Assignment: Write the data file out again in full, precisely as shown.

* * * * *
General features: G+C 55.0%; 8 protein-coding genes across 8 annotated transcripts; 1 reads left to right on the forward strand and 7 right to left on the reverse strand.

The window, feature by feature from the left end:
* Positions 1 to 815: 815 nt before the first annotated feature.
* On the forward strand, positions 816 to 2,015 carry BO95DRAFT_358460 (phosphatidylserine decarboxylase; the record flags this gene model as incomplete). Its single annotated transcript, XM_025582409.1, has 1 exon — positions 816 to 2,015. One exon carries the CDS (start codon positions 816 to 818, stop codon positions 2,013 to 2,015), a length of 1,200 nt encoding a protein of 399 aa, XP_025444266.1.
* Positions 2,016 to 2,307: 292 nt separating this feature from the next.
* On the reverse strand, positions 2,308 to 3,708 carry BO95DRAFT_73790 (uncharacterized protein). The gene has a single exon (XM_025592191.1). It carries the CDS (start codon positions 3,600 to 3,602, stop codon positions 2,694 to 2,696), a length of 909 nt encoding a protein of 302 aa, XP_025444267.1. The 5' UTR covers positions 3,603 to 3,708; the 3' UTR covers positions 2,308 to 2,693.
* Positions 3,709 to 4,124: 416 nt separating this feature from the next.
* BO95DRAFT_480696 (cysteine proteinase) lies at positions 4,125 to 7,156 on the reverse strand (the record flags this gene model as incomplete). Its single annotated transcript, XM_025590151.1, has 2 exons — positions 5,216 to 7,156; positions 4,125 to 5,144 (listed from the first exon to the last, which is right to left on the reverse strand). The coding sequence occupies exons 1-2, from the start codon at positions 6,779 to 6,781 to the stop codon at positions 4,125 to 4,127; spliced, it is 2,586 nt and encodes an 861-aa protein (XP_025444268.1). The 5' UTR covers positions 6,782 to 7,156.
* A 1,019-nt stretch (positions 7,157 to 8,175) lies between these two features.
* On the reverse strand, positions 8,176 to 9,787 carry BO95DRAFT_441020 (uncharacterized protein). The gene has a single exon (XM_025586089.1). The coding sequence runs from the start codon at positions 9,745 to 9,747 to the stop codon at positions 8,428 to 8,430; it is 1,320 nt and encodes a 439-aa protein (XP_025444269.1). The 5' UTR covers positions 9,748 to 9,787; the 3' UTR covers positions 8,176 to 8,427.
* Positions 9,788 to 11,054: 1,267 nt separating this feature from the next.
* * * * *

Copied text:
General features: G+C 55.0%; 8 protein-coding genes across 8 annotated transcripts; 1 reads left to right on the forward strand and 7 right to left on the reverse strand.

The window, feature by feature from the left end:
* Positions 1 to 815: 815 nt before the first annotated feature.
* On the forward strand, positions 816 to 2,015 carry BO95DRAFT_358460 (phosphatidylserine decarboxylase; the record flags this gene model as incomplete). Its single annotated transcript, XM_025582409.1, has 1 exon — positions 816 to 2,015. One exon carries the CDS (start codon positions 816 to 818, stop codon positions 2,013 to 2,015), a length of 1,200 nt encoding a protein of 399 aa, XP_025444266.1.
* Positions 2,016 to 2,307: 292 nt separating this feature from the next.
* On the reverse strand, positions 2,308 to 3,708 carry BO95DRAFT_73790 (uncharacterized protein). The gene has a single exon (XM_025592191.1). It carries the CDS (start codon positions 3,600 to 3,602, stop codon positions 2,694 to 2,696), a length of 909 nt encoding a protein of 302 aa, XP_025444267.1. The 5' UTR covers positions 3,603 to 3,708; the 3' UTR covers positions 2,308 to 2,693.
* Positions 3,709 to 4,124: 416 nt separating this feature from the next.
* BO95DRAFT_480696 (cysteine proteinase) lies at positions 4,125 to 7,156 on the reverse strand (the record flags this gene model as incomplete). Its single annotated transcript, XM_025590151.1, has 2 exons — positions 5,216 to 7,156; positions 4,125 to 5,144 (listed from the first exon to the last, which is right to left on the reverse strand). The coding sequence occupies exons 1-2, from the start codon at positions 6,779 to 6,781 to the stop codon at positions 4,125 to 4,127; spliced, it is 2,586 nt and encodes an 861-aa protein (XP_025444268.1). The 5' UTR covers positions 6,782 to 7,156.
* A 1,019-nt stretch (positions 7,157 to 8,175) lies between these two features.
* On the reverse strand, positions 8,176 to 9,787 carry BO95DRAFT_441020 (uncharacterized protein). The gene has a single exon (XM_025586089.1). The coding sequence runs from the start codon at positions 9,745 to 9,747 to the stop codon at positions 8,428 to 8,430; it is 1,320 nt and encodes a 439-aa protein (XP_025444269.1). The 5' UTR covers positions 9,748 to 9,787; the 3' UTR covers positions 8,176 to 8,427.
* Positions 9,788 to 11,054: 1,267 nt separating this feature from the next.